At the risk of inducing minivan overload, I'm going to tackle that subject once again today. The minivan segment is, as I've been predicting for a while, undergoing a resurgence, and interest in the segment has been boosted significantly by the all-new Toyota Sienna and the soon-to-debut next-generation Honda Odyssey, both of which are specifically aiming to pick up more male customers. Now we're getting word that the Chrysler Group is preparing a special variant of the Dodge Grand Caravan that will bring another shot of testosterone to the party: The "man van."
That little nugget comes courtesy of a recent "Wall Street Journal" story, which hinted that such a product "may borrow heavily from the Grand Caravan R/T," a Dodge concept vehicle that was shown'”with the requisite hood scoop, 20-inch wheels and body kit'”back at the 2008 North American International Auto Show in Detroit.
The concept of a minivan for enthusiasts isn't exactly new, though. There's a certain species of gearhead that believes adding a V-8 to anything makes it better, and that's been the case with minivans almost from the day they started rolling off the assembly lines. Alternatively, leveraging the turbocharged Caravans of 1989-1990, some enthusiasts have dialed up the boost for the same effect. And in general, the industry as a whole has often used high-performance variants as a means of goosing sales and kicking up a little extra excitement, even when that means the creation of such oxymoronic niche vehicles as the hi-po pickup or the super-fast SUV.
So it would be no surprise if the two trends finally converged as automakers sought new ways to sell minivans. After all, when you really break things down, there are just a couple of basic directions in which an automaker can work in any segment, and adding "performance" is one of them.
But think about it: A Sienna SE with a sport-tuned suspension? Really? Maybe instead of working on the SE, Toyota engineers could have put more effort into ensuring the four-cylinder Sienna achieved its promised 26 mpg on the highway, instead of ending up with a 24 mpg mark once it was actually tested by the EPA.
That brings up another important differentiator nowadays: Fuel efficiency. Remember, the new Odyssey easily tops the Sienna's numbers, and with a V6 to boot. Pushing its fuel efficiency up from 17 mpg city/25 mpg to an expected 19/28 is a key part of the new Odyssey's story, and better mileage could be a strong customer attractor in this segment. Minivans have often gotten a bit of a free pass when it comes to fuel efficiency, but 19/28 is approaching mid-size sedan territory and would provide some nice bragging rights.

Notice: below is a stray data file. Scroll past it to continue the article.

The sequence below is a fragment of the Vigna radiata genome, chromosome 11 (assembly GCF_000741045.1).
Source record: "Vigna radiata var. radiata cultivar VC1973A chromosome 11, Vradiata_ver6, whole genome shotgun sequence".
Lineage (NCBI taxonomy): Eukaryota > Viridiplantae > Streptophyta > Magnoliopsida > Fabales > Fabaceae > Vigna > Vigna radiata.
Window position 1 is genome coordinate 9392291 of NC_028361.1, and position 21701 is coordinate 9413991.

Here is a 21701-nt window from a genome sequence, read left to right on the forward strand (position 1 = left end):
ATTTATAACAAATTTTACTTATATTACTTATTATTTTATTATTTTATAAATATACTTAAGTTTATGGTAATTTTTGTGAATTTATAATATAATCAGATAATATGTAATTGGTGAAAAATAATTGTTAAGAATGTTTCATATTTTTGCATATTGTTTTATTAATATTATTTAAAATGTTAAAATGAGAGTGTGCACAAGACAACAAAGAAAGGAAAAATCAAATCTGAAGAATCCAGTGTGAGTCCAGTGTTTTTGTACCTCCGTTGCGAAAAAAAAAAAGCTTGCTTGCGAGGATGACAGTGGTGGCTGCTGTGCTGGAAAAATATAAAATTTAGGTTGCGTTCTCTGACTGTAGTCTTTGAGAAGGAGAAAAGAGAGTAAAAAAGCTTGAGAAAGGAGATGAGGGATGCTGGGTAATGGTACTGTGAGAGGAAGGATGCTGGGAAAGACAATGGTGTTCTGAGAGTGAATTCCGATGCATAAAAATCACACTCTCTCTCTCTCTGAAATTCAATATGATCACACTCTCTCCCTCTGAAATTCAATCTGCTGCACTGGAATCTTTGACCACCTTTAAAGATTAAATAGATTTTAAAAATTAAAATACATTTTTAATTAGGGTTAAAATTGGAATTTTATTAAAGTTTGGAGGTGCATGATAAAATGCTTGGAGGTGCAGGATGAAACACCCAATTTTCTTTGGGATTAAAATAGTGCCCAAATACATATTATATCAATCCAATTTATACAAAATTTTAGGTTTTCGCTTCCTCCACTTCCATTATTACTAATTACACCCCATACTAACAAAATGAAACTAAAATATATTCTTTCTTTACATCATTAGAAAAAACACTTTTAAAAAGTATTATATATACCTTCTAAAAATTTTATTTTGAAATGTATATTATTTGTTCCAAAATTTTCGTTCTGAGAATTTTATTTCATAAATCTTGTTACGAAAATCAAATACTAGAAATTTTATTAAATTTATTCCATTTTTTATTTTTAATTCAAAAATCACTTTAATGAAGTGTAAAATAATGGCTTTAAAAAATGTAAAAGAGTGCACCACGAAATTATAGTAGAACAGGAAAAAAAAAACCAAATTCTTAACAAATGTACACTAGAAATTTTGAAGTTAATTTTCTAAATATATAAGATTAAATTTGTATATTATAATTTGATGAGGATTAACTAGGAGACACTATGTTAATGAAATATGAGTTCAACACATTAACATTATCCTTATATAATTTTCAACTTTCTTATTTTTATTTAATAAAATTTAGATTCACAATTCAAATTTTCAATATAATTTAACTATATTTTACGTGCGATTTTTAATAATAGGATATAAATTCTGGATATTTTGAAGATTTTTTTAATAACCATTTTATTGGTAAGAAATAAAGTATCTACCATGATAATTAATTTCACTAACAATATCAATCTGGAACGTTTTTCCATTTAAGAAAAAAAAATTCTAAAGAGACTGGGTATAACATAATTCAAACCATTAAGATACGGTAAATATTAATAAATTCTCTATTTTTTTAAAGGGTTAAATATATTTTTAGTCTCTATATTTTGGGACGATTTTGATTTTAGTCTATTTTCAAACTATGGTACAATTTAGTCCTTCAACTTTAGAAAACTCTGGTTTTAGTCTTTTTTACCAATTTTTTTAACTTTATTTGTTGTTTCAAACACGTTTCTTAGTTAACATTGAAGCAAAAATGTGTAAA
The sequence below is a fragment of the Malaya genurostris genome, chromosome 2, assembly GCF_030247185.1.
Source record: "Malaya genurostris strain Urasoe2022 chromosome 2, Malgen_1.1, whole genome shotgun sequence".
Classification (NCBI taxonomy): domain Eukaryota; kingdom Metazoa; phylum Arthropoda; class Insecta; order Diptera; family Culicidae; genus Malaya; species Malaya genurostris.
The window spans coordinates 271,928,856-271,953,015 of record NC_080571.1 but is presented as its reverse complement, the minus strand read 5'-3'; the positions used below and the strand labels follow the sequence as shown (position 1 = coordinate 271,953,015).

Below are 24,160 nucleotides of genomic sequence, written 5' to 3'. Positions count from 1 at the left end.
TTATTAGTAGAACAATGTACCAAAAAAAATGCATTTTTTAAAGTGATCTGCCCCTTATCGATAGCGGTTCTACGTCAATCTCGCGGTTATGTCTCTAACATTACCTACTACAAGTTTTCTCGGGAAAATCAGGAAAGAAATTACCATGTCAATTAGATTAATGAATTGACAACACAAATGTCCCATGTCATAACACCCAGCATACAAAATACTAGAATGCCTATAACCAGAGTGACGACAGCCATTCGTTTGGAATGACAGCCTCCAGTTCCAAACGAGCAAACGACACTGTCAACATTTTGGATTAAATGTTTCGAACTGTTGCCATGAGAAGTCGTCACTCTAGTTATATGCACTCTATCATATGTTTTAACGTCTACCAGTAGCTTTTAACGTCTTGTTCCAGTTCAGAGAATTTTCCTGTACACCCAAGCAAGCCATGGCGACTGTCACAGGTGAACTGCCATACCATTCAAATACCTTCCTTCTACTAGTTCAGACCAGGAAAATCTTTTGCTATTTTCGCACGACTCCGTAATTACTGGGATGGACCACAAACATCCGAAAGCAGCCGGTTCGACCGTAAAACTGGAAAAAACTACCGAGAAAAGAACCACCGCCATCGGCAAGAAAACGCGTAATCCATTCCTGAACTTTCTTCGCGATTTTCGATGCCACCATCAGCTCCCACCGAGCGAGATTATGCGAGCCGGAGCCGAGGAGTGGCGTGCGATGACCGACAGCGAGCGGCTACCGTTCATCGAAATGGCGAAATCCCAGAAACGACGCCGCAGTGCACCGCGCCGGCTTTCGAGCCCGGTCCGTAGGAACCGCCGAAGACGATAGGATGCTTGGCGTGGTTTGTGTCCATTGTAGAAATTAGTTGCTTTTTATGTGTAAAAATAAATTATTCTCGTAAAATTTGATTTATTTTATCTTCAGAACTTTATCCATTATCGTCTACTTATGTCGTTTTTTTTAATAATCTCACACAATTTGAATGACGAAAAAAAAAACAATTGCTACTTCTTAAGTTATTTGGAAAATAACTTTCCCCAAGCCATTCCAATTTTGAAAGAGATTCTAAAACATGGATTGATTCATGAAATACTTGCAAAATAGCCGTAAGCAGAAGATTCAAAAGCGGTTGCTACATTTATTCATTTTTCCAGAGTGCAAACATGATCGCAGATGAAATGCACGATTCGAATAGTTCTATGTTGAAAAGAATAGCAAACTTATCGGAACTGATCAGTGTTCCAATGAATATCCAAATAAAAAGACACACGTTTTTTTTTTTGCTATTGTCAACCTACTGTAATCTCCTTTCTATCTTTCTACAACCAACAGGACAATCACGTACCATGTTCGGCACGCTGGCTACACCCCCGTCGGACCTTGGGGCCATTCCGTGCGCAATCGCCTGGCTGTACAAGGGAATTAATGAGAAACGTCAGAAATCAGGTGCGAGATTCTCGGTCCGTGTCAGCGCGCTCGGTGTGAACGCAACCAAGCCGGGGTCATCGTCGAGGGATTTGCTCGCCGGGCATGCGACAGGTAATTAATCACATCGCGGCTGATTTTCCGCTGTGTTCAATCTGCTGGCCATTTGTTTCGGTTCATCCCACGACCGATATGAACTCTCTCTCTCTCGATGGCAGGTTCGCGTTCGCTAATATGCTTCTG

An additional way to overhaul a given product is via design, and Honda also brings distinct new styling cues to the segment, yet without departing from tradition quite as far as the third-generation Nissan Quest did. The Odyssey's "lightning bolt" beltline, which takes a dramatic dip beneath the third-row windows, strongly differentiates the minivans exterior from that of its rivals. Unfortunately, so does the massive track for its sliding rear side doors.
At this stage in the game, the track is unforgivably huge and noticeable, making the minivan appear unfinished. The track then creates a line that is visually carried over across the Odyssey's tailgate, and that's combined with a distinctive separation between the back of the sliding doors and the rear third of the vehicle. The result looks like Honda took three separate products and hastily welded them together.
Which brings us back to the next Grand Caravan. Not only has the sporty route already been taken by Toyota, but it's a very, very difficult feat to pull off credibly in this segment. Fuel efficiency gains are nice (and necessary), but with the price of gas still so low, EPA ratings just aren't going to sell many vehicles. Breakthrough styling always runs the risk of alienating customers, and, again, it seems especially hard to succeed with in the minivan segment.
Here's a wacky idea though: How about developing a minivan that would be, literally, a miniature van. Those with short memories might not recall this, but there was a time when vans were as male-skewing as pickups or body-on-frame SUVs. Even today, note that, although the new "A-Team" movie was mostly forgettable, no one forgot to give the TV series' iconic GMC Vandura a cameo.
With the division already seeing success from the reborn Dodge Challenger and Dodge Charger, bringing back the classic Dodge A100 on a Grand Caravan platform would be my idea of a modern-day "man van"'”and I bet a lot of customers would agree.
Select photos by Todd A. Jensen